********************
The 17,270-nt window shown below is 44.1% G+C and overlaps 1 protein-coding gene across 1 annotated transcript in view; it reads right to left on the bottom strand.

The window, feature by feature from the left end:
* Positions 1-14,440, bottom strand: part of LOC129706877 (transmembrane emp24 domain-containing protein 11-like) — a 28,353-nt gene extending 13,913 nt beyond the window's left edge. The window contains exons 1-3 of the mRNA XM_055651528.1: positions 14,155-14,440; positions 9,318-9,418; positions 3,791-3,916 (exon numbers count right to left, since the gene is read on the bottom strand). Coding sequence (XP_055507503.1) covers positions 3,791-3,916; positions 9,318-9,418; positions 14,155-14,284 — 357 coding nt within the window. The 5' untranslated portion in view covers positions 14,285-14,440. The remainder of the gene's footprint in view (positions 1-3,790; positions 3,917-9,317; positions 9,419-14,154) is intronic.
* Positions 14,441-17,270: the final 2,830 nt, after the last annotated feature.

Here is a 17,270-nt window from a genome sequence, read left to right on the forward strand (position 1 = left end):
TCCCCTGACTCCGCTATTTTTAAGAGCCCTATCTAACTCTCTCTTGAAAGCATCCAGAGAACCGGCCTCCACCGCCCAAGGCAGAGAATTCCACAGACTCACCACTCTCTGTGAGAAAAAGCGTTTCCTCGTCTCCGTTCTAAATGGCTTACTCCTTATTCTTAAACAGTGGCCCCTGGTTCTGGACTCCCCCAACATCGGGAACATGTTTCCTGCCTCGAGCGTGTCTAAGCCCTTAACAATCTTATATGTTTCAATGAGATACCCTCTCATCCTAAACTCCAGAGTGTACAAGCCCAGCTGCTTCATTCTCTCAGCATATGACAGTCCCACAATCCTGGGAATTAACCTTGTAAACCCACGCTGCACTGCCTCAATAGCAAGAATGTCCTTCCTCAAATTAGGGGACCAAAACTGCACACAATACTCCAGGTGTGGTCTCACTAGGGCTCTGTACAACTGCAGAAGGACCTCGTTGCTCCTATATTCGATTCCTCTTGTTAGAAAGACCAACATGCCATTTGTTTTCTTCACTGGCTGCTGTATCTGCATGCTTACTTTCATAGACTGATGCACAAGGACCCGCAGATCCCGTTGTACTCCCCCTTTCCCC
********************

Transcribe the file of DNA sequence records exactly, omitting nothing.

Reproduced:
The 17,270-nt window shown below is 44.1% G+C and overlaps 1 protein-coding gene across 1 annotated transcript in view; it reads right to left on the bottom strand.

The window, feature by feature from the left end:
* Positions 1-14,440, bottom strand: part of LOC129706877 (transmembrane emp24 domain-containing protein 11-like) — a 28,353-nt gene extending 13,913 nt beyond the window's left edge. The window contains exons 1-3 of the mRNA XM_055651528.1: positions 14,155-14,440; positions 9,318-9,418; positions 3,791-3,916 (exon numbers count right to left, since the gene is read on the bottom strand). Coding sequence (XP_055507503.1) covers positions 3,791-3,916; positions 9,318-9,418; positions 14,155-14,284 — 357 coding nt within the window. The 5' untranslated portion in view covers positions 14,285-14,440. The remainder of the gene's footprint in view (positions 1-3,790; positions 3,917-9,317; positions 9,419-14,154) is intronic.
* Positions 14,441-17,270: the final 2,830 nt, after the last annotated feature.

Here is a 17,270-nt window from a genome sequence, read left to right on the forward strand (position 1 = left end):
TCCCCTGACTCCGCTATTTTTAAGAGCCCTATCTAACTCTCTCTTGAAAGCATCCAGAGAACCGGCCTCCACCGCCCAAGGCAGAGAATTCCACAGACTCACCACTCTCTGTGAGAAAAAGCGTTTCCTCGTCTCCGTTCTAAATGGCTTACTCCTTATTCTTAAACAGTGGCCCCTGGTTCTGGACTCCCCCAACATCGGGAACATGTTTCCTGCCTCGAGCGTGTCTAAGCCCTTAACAATCTTATATGTTTCAATGAGATACCCTCTCATCCTAAACTCCAGAGTGTACAAGCCCAGCTGCTTCATTCTCTCAGCATATGACAGTCCCACAATCCTGGGAATTAACCTTGTAAACCCACGCTGCACTGCCTCAATAGCAAGAATGTCCTTCCTCAAATTAGGGGACCAAAACTGCACACAATACTCCAGGTGTGGTCTCACTAGGGCTCTGTACAACTGCAGAAGGACCTCGTTGCTCCTATATTCGATTCCTCTTGTTAGAAAGACCAACATGCCATTTGTTTTCTTCACTGGCTGCTGTATCTGCATGCTTACTTTCATAGACTGATGCACAAGGACCCGCAGATCCCGTTGTACTCCCCCTTTCCCC